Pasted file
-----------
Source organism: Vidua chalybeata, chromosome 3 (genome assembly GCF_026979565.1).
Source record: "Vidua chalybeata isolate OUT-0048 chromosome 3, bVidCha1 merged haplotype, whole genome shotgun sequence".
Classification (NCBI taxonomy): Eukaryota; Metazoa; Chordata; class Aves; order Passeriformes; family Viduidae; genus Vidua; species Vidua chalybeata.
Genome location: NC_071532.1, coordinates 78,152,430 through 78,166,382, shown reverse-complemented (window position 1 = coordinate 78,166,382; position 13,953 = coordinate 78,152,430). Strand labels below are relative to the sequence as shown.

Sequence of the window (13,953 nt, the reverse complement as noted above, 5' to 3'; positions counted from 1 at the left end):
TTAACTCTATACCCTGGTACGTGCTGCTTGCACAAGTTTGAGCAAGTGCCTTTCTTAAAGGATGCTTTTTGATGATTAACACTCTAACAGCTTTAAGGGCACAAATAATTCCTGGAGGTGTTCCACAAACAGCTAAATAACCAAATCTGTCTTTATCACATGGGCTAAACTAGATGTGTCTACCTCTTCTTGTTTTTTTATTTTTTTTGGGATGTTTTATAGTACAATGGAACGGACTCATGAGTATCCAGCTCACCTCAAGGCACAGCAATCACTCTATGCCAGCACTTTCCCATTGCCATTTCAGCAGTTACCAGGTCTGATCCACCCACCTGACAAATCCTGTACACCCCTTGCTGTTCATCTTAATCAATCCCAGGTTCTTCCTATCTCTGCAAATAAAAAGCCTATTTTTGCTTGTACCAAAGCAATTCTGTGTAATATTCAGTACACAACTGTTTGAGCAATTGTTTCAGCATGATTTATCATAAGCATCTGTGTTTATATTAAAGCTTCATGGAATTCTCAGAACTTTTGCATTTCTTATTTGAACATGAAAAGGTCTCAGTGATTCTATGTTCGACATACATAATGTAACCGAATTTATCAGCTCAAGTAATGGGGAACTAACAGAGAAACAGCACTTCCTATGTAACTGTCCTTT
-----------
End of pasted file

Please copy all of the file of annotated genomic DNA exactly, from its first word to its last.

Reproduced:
Source organism: Vidua chalybeata, chromosome 3 (genome assembly GCF_026979565.1).
Source record: "Vidua chalybeata isolate OUT-0048 chromosome 3, bVidCha1 merged haplotype, whole genome shotgun sequence".
Classification (NCBI taxonomy): Eukaryota; Metazoa; Chordata; class Aves; order Passeriformes; family Viduidae; genus Vidua; species Vidua chalybeata.
Genome location: NC_071532.1, coordinates 78,152,430 through 78,166,382, shown reverse-complemented (window position 1 = coordinate 78,166,382; position 13,953 = coordinate 78,152,430). Strand labels below are relative to the sequence as shown.

Sequence of the window (13,953 nt, the reverse complement as noted above, 5' to 3'; positions counted from 1 at the left end):
TTAACTCTATACCCTGGTACGTGCTGCTTGCACAAGTTTGAGCAAGTGCCTTTCTTAAAGGATGCTTTTTGATGATTAACACTCTAACAGCTTTAAGGGCACAAATAATTCCTGGAGGTGTTCCACAAACAGCTAAATAACCAAATCTGTCTTTATCACATGGGCTAAACTAGATGTGTCTACCTCTTCTTGTTTTTTTATTTTTTTTGGGATGTTTTATAGTACAATGGAACGGACTCATGAGTATCCAGCTCACCTCAAGGCACAGCAATCACTCTATGCCAGCACTTTCCCATTGCCATTTCAGCAGTTACCAGGTCTGATCCACCCACCTGACAAATCCTGTACACCCCTTGCTGTTCATCTTAATCAATCCCAGGTTCTTCCTATCTCTGCAAATAAAAAGCCTATTTTTGCTTGTACCAAAGCAATTCTGTGTAATATTCAGTACACAACTGTTTGAGCAATTGTTTCAGCATGATTTATCATAAGCATCTGTGTTTATATTAAAGCTTCATGGAATTCTCAGAACTTTTGCATTTCTTATTTGAACATGAAAAGGTCTCAGTGATTCTATGTTCGACATACATAATGTAACCGAATTTATCAGCTCAAGTAATGGGGAACTAACAGAGAAACAGCACTTCCTATGTAACTGTCCTTT